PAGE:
This article came to pass because one of our MBA students, who is from Port Pirie, bemoaned the fact that their town was named the most “shit town” of Australia by the Shit Towns of Australia newsletter.
It intrigued me that they were so upset by a fictitious entity’s made up label but as I sat on the throne this week (as they say), I had an idea: let’s take an MBA-thinking approach to the matter.
The beauty of doing a Master of Business Administration degree is that you get to solve problems by applying numerous principles from many disciplines.
So, I asked my students to pretend they were Port Pirie Mayor Leon Stephens for a day, and come up with ways to make this rank title smell sweet. And they did.
1. Visit Port Pirie and pull up a stool
Our first idea is based on an insight from the book, The Feedback Fix: Dump the Past, Embrace the Future, and Lead the Way to Change By Joe Hirsch.
His research into feedback revealed that while “novices seek positive feedback because it makes them feel good, experts seek negative feedback because it helps them work better”.
To that end, our students argue that many Port Pirie residents who have heard these claims before should take the higher ground as “experts” in all things Pirie, and welcome strangers to “pull up a stool” the next time they are “passing through”, so they can share stories about their town.
Pubs and cafes would do well to swap chairs for stools and then erect signage to draw visitors in, with slogans like: come inside and enjoy a comfortable stool.
2. Apply Bristol Stool Chart rankings to all tourism features
As the Continence Foundation of Australia reminds us, the Bristol Stool Chart or Bristol Stool Scale is a medical aid designed to classify stools (known as ‘faeces’ or ‘poo’) into seven groups, from hard and lumpy to soft and runny.
By adopting the notion of “if you can’t beat them, join them”, tourism promoters could use an adapted Bristol Stool Chart to help visitors interpret experiences.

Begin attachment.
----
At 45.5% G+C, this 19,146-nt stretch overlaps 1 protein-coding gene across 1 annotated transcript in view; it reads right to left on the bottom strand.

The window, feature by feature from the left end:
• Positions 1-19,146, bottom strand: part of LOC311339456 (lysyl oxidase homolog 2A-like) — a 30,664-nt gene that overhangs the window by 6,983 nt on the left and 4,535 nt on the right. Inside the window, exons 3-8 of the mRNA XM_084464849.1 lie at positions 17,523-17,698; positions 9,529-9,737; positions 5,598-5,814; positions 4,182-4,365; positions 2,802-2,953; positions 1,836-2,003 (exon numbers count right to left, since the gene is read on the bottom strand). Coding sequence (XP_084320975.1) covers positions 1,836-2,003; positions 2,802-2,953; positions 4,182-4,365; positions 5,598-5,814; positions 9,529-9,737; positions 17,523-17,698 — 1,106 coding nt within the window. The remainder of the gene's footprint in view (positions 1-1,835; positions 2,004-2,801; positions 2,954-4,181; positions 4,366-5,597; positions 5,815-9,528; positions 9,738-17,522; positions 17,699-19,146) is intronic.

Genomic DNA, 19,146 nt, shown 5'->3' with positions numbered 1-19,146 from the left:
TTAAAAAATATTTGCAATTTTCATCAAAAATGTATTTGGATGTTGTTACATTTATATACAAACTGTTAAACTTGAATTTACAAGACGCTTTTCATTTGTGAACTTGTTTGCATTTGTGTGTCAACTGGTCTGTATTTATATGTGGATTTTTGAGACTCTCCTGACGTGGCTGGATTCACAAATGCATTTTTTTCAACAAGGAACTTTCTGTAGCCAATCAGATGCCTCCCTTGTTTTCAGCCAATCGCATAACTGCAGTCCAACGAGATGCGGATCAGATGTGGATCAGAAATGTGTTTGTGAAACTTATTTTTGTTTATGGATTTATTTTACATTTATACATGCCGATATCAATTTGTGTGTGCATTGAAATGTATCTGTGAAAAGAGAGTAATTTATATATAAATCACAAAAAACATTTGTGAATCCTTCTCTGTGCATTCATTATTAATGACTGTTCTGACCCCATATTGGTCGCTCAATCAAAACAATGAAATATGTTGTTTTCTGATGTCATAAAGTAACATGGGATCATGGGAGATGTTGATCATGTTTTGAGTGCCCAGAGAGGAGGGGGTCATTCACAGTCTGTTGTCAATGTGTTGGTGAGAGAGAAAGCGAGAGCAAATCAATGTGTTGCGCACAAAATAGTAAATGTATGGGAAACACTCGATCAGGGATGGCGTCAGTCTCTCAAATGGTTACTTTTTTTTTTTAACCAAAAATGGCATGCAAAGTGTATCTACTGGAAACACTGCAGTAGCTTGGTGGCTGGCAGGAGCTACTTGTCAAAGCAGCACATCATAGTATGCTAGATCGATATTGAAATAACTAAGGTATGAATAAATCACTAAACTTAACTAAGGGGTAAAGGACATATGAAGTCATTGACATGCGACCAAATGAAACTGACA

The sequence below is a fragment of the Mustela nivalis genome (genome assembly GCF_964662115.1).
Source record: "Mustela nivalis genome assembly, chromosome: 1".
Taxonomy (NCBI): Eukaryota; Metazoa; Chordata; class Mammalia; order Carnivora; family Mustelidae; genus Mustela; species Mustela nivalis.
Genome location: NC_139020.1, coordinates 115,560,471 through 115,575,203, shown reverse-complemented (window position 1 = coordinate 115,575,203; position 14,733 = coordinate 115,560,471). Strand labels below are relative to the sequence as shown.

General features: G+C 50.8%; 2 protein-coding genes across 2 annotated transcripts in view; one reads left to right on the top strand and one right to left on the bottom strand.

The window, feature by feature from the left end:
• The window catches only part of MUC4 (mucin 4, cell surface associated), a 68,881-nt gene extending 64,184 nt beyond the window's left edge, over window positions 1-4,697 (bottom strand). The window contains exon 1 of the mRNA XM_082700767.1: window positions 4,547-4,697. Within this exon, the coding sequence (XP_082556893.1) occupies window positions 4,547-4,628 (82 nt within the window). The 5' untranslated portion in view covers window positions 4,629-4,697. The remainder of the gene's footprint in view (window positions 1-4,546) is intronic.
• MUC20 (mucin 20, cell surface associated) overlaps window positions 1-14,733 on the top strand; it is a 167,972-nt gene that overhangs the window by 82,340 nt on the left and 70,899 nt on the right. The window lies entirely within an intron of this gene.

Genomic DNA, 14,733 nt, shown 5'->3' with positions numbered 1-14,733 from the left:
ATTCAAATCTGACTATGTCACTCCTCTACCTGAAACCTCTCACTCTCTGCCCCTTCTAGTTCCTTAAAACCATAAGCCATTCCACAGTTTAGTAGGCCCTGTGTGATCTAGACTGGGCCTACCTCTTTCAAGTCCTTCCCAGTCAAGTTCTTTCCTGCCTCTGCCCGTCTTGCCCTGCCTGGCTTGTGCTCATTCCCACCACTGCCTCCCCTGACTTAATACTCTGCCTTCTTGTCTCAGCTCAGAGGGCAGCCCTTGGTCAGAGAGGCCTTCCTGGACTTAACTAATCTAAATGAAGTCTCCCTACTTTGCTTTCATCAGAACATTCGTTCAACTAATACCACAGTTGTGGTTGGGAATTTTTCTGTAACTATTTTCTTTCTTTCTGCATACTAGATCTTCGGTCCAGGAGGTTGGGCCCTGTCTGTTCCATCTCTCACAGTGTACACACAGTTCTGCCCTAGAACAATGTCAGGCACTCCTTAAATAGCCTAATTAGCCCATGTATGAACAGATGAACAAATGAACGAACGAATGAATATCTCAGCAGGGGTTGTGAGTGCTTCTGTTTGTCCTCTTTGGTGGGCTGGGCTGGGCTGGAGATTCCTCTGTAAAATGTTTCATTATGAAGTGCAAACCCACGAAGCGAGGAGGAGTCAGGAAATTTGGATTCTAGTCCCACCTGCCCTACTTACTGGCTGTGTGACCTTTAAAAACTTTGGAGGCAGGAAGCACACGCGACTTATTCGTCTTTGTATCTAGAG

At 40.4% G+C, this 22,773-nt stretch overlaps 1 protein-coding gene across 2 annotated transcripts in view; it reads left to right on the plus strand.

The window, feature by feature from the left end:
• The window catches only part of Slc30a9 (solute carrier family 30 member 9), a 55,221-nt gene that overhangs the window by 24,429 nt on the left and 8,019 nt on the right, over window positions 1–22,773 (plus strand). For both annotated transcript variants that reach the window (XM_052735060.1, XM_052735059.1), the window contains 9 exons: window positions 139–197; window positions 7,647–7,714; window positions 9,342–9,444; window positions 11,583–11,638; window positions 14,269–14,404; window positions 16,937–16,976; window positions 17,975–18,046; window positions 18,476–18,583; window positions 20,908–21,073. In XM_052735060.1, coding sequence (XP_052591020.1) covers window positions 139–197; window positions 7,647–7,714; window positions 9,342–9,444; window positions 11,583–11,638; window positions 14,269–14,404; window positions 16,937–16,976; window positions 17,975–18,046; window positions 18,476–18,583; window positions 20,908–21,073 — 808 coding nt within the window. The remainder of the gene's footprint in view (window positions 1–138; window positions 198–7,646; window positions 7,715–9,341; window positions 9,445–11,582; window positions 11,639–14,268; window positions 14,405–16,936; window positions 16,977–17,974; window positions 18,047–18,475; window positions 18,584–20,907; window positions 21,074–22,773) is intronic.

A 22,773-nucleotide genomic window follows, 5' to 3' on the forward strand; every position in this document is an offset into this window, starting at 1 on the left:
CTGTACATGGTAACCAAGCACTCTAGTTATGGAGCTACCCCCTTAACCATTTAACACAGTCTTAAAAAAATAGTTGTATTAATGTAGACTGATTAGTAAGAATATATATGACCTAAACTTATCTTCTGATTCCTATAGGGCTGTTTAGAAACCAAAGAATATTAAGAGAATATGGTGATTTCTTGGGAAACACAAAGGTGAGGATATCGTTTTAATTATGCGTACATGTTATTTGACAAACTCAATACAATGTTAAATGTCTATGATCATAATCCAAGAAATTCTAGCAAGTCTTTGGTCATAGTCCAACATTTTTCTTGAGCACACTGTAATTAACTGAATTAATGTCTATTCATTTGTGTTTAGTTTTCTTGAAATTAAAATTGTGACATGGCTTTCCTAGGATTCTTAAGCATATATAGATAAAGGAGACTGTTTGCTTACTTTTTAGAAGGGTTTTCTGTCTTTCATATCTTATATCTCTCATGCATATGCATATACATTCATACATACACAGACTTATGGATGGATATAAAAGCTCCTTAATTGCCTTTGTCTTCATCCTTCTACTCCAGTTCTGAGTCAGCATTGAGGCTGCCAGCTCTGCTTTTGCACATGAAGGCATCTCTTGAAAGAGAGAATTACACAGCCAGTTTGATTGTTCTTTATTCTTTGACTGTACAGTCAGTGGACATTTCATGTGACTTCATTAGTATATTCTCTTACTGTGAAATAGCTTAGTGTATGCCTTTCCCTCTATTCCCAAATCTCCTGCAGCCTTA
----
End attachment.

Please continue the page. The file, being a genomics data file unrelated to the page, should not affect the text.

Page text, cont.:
For example, Visitor Information Centre people could tell visitors that the Port Pirie to Napperby Cycle Track would be rated a Type 2 walking trail (the equivalent of a stool being sausage shaped but lumpy), while the Port Pirie Heritage Walk would be rated a Type 6 (fluffy pieces, a mushy stool).
In this way, people could laugh about the shit town label, while getting clearer and more memorable instructions from their guides.
3. Create the Long Drop Museum of Australia
Given the persistent nature of this “shit town” label, and given Port Pirie’s proximity to the Flinders Ranges and outback, therein lies an opportunity to exploit and explore the history of toilets in Australia, both the history of the outside dunny and the history of having public toilets in towns to relieve travellers.
As one of our demography students noted, grey nomads would be undeterred (or, cheekily, under-turd) by the shit town label, will still keep visiting Port Pirie, but would also be fascinated by a Long Drop museum, given how much they rank public toilets as important.
In The Grey Nomad newsletter, Royce White highlighted how important loos are to older travellers, saying, “we need more public toilets … so tourists in vehicles with no toilets can relieve themselves without spoiling the environment.”
Our students argue that with 19,000 public toilets around Australia, Port Pirie could “own” that private space by asking councils to put advertisements in every convenience luring (loo-er-ing) them to visit Port Pirie and pay homage to the thunder box.
And there is precedent. Toilet museums overseas rank highly on Trip Advisor and similar review sites. Some of these include:
- Gladstone Toilet Musuem, UK
- Sulahb International Museum of Toilets, India
- Mr Toilet House, South Korea
- Barney Smith’s Toilet Seat Art Museum, USA
- TOTO Museum, Evolution Of Toilets, Japan
As you can see, an international network of attractions could put Port Pirie on the map and the town could do its part to help South Australian Tourism Commission continue being flushed with success.
Finally, our students have argued that instead of the Driver Revive signs near the town, the council and State Government’s Road Safety boffins should put up signs saying:
Too pooped to pass Pirie? Pull in and make a deposit at our porcelain bank
While that might be a little abstract, we believe our MBA-thinking instincts are on track and that these ideas represent an opportunity for Port Pirie that is too good to pass.